Whenever the subject of autism is brought up, it is inevitable that the parents will be discussed– or often times, will be the people to bring it up. I am nowhere near ready to be one myself, if ever, but I do know how I would prefer my parents to talk about me or how anyone’s parents should talk about their kids for that matter.
I also know how I would prefer to be treated. I am fortunate enough to have had loving parents who always knew what I wanted and needed. They sometimes sought out advice but they didn’t blindly listen to everything they were recommended.
The early years seem to always be especially rough for an autistic child as they are getting diagnosed and tons of different interventions are being pushed onto them and their parents. Other parents of autistic children seem to have tons of ideas as to how to handle us, too; but a lot of the time, their attitudes and actions are harmful and can have the effect of causing traumatic experiences for autistics in childhood.
I have no doubt that being anyone’s parent is a difficult job with very little, if any, “time off,” but there are things many self-proclaimed “Autism Parents™” do that make the autistic community cringe– including calling themselves “autism parents” as if the autism is about them. What’s even more annoying is that when autistic people try to educate them, the parents shoot back with the all-too-common, “You’re not my kid!” Or, even more damning, “You don’t speak for the severely autistic!”
I get that it can be hard to trust complete strangers on the internet, but I think that most of the time autistic people who confront martyr and warrior parents are simply trying to educate. We might sometimes come off as aggressive, but think about the ableism that we have to endure on a daily basis. Think about how frustrating it is to see people talk about us like we are a burden, a tragedy, a puzzle piece, about how to best “treat” us, what Hollywood thinks we look and act like, and I think you would realize that trying be to polite isn’t exactly easy.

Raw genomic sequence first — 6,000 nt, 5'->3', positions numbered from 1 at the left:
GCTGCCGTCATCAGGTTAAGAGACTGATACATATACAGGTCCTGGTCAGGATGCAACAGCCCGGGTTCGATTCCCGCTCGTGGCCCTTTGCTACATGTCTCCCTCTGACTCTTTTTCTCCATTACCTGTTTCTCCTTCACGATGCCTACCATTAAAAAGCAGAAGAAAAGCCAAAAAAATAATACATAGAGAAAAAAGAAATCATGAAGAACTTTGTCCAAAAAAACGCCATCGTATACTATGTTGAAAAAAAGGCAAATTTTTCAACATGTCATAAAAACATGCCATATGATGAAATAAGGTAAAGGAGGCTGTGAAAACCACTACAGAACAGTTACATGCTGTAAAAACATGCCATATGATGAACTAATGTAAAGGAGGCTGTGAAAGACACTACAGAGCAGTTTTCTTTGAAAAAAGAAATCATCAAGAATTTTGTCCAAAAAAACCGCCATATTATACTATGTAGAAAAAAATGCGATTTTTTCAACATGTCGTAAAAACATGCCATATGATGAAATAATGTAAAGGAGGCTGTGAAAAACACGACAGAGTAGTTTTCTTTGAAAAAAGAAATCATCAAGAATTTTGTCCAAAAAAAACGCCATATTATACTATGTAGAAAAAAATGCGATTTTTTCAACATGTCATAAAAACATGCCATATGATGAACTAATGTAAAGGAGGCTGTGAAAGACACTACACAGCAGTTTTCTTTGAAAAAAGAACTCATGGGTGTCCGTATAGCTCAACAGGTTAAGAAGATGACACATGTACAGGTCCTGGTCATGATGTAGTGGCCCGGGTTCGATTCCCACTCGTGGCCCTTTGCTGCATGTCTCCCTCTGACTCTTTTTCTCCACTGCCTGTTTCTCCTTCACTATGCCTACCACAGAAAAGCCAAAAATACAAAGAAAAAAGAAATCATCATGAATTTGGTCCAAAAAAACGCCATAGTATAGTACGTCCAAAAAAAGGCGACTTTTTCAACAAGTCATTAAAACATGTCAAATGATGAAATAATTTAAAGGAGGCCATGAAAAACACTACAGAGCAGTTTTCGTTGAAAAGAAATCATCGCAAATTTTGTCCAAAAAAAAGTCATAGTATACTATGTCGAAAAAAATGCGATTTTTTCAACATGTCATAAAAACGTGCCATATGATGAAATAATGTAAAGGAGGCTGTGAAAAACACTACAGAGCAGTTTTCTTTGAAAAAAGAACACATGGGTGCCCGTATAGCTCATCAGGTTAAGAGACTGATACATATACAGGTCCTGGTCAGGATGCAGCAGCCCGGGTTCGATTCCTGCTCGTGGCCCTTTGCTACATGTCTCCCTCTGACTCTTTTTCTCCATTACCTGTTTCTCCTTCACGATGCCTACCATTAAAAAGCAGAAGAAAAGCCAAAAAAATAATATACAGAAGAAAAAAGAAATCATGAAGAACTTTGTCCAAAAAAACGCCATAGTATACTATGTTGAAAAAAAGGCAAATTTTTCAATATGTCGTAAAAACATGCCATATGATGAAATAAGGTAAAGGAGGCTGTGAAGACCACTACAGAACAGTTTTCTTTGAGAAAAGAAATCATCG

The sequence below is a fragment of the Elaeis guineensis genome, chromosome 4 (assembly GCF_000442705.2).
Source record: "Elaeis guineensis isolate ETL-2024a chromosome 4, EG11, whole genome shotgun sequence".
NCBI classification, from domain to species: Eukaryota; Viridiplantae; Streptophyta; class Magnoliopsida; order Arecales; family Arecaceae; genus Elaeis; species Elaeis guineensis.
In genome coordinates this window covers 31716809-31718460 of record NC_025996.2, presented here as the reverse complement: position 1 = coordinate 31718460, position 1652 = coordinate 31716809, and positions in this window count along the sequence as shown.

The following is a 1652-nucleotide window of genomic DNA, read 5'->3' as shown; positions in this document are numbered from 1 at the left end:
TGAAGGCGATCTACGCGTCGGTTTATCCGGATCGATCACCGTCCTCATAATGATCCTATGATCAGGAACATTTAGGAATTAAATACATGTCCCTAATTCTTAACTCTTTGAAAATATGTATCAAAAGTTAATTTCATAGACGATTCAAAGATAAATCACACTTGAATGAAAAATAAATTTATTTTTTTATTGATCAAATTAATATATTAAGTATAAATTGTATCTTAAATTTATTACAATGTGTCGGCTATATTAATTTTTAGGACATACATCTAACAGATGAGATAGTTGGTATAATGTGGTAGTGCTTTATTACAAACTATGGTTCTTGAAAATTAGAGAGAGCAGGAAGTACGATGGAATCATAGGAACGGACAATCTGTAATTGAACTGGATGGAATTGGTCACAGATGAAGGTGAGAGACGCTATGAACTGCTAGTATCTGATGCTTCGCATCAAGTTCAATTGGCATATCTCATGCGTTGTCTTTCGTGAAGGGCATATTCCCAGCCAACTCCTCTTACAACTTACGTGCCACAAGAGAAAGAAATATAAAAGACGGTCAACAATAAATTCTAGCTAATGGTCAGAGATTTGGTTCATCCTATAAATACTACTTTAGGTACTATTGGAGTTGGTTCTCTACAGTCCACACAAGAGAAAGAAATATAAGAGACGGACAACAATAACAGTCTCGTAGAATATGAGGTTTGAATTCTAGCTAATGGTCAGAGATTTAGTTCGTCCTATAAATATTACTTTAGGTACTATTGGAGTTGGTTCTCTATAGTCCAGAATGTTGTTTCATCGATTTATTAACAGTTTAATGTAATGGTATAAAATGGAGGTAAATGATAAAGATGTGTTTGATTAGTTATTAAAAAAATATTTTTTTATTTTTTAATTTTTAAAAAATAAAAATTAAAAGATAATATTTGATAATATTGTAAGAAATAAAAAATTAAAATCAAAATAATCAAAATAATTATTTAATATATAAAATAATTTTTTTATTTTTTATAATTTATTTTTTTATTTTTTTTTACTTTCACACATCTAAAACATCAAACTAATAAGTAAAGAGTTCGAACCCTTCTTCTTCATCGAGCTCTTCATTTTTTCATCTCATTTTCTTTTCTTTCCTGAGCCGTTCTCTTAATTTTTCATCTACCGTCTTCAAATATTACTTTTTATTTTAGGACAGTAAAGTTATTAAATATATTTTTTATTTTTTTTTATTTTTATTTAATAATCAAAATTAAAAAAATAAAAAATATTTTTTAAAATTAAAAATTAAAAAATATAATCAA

So, what exactly did my parents do that was so great and exemplary? Here are the best things they did to truly support me:
They were skeptical of the information they encountered
When I was first being diagnosed, my parents looked at multiple sources and opinions. This was back in the early 2000s, so things were a bit different than they are now. The autistic community was in its infancy, and probably wasn’t in the public eye yet (and we still kind of aren’t), so it’s not like they thought to find autistic people in online forums to inquire about lived experience.
I was diagnosed right before Autism Speaks was formed. I’m pretty sure my parents would’ve been skeptical of their information regardless, especially since they had anti-vaxxer roots, but this also means they weren’t handed that terrible 100 Day Kit like many families are nowadays. My parents were, however, sold a tragedy narrative by a child psychologist who presumed incompetence.
There weren’t many child psychologists available in the state of Georgia at the time. This psychologist told my parents that I would never make it into college, and that I would most likely be in a segregated special education class until I aged out of high school– both things that turned out to be wrong.
My parents saw this guy for a little while, and he tried some kind of early intervention treatment on me that I don’t remember very well. According to my parents, I did not like what he was doing to me. He had me do some repetitive boring tasks that I would only complete to get my reward, which was playing with toys. I apparently even got smart with the psychologist and was able to fool him like the sassy young self-advocate I was.
My parents saw that I was not enjoying what was being done to me, not truly developing important life skills, and that this psychologist was not to be trusted. They stopped seeing him. Now he was allegedly really old, so he could’ve simply been a product of his time. It doesn’t excuse the horrible things he said about me and how he tried to manipulate me. I, along with my parents, thankfully saw past the bullshit he was peddling and got out of there.
Many parents are also recommended quack treatments such as chelation, which my parents would have never gone for had it been recommended to them. While I’m not entirely sure that this psychologist tried to do full ABA on me, especially since this wasn’t 20–40 hours per week, he certainly applied some behaviorist principles.
If my parents had done what other parents of autistic kids are pushed to do, they would have listened to this doctor, no questions asked, and would have put me through this monotonous intervention because it was supposedly “for my own good.”
To put it quite simply: No, it wasn’t.
I know that now, and I knew that when I was a child. Being a doctor does not automatically mean someone knows what’s best for everyone and are the most reliable person to consult about any and everything health-related. I mentioned this in my last article.